Wal-Mart (WMT) Will Begin To Close Stores

August 15, 2007 by Douglas A. McIntyre

Wal-Mart’s (WMT) quarterly numbers were awful and they sent the company’s shares to a new 52-week low of $43.52. The 52-week high is $52.15. The weakest part of the retail chain is still its core Wal-Mart brand. Sales in most areas overseas and at the company’s Sam’s Club operation are at least up modestly.

A look at the Wal-Mat 10-Q shows that the company has about 3,500 Wal-Mart stores in the US, and that number is growing very modestly. While the firm continues to add "supercenters", it has already begun to cut the number of smaller "discount stores" in its home market. Total US locations are over 4,100 when the Sam’s Club outlets are included.

For the three month period ending July 31, revenue at Wal-Mart stores rose only 6.5% compared to the company’s overall growth rate of 8.8%. Operating income for the Wal-Mart store segment rose only 3.8%.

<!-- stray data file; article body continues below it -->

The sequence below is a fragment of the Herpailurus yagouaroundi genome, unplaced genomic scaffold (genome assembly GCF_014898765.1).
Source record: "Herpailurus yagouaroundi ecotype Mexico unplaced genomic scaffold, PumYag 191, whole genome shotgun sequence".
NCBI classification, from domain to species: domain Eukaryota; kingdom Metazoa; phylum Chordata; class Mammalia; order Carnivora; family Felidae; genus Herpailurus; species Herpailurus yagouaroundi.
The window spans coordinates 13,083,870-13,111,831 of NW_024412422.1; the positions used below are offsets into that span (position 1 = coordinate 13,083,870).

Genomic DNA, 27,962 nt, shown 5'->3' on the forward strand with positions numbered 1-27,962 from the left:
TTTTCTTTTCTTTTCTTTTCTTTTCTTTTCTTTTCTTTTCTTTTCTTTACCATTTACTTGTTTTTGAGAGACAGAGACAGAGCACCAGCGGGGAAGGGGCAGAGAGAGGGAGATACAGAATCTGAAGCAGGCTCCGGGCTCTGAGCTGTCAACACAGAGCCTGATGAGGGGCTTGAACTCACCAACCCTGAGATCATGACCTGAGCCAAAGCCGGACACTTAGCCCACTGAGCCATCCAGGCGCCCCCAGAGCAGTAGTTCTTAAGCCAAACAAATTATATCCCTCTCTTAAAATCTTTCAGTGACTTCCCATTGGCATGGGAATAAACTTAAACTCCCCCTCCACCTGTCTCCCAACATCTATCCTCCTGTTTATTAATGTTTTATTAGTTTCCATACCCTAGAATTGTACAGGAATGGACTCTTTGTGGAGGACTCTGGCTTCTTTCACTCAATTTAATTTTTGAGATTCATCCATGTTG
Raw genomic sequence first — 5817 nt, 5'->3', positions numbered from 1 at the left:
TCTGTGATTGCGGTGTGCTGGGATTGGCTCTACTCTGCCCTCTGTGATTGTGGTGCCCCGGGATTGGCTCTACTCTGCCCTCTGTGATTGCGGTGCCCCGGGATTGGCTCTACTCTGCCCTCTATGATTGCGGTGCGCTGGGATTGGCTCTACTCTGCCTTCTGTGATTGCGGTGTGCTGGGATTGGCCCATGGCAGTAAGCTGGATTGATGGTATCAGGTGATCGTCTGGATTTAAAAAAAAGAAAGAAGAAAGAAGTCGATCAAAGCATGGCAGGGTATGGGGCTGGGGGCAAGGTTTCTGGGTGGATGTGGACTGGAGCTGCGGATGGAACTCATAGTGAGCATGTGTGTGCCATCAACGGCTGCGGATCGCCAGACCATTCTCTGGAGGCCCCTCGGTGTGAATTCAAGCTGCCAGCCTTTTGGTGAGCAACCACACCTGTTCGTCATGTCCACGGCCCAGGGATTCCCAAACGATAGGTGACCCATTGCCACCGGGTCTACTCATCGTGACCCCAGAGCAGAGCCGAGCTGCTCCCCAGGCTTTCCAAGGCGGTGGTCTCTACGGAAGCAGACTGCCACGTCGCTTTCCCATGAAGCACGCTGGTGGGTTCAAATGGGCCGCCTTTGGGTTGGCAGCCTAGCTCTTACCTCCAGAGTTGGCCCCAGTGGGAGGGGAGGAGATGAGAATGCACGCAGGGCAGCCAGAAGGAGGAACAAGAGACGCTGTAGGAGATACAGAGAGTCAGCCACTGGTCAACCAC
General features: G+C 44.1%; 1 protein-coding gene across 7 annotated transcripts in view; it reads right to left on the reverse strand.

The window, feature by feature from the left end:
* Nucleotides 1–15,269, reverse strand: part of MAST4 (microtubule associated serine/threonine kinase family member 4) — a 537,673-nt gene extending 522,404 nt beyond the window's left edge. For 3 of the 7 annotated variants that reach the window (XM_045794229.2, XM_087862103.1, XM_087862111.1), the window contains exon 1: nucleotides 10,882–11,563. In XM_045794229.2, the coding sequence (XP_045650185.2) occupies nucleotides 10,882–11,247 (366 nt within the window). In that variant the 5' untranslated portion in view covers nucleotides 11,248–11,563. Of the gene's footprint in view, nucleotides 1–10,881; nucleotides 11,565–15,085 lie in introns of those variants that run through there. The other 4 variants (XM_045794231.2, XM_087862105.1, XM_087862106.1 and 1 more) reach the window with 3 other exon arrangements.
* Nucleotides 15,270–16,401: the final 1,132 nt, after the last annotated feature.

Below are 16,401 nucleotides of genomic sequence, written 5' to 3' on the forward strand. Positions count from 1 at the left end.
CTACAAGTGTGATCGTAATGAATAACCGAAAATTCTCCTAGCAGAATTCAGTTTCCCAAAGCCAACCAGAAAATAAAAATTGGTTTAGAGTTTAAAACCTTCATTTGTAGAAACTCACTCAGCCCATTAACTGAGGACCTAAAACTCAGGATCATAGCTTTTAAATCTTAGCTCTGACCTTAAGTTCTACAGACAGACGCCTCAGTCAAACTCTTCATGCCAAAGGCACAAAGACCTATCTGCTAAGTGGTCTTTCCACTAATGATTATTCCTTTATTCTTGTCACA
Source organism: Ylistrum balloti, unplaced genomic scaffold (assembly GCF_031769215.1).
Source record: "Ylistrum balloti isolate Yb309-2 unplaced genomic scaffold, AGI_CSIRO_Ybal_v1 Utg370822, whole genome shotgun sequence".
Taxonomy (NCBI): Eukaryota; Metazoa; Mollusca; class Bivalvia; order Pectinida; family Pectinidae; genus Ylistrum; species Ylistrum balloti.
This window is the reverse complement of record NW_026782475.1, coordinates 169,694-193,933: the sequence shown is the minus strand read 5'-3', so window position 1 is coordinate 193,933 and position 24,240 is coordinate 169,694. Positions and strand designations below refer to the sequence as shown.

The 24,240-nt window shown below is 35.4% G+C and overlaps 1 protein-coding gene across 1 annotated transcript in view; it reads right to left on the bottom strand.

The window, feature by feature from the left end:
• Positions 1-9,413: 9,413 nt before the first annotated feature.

The numbers leave CEO Lee Scott and his lieutenants in a bad position.

The answer may be humiliating but simple. Close Wal-Mart stores in the US. There are clearly too many to sustain same-store sales growth.

No outside analyst has enough information to determine how many stores could be shut in a attempt to revive the increase of revenue-per-store, but it would certainly have to be several hundred. If done correctly, overall US revenue might drop very little.

Look for WMT to begin cutting its number of outlets sometime this fall as back-to-school sales drive home the point that 4,100 stores are too many.

Douglas A. McIntyre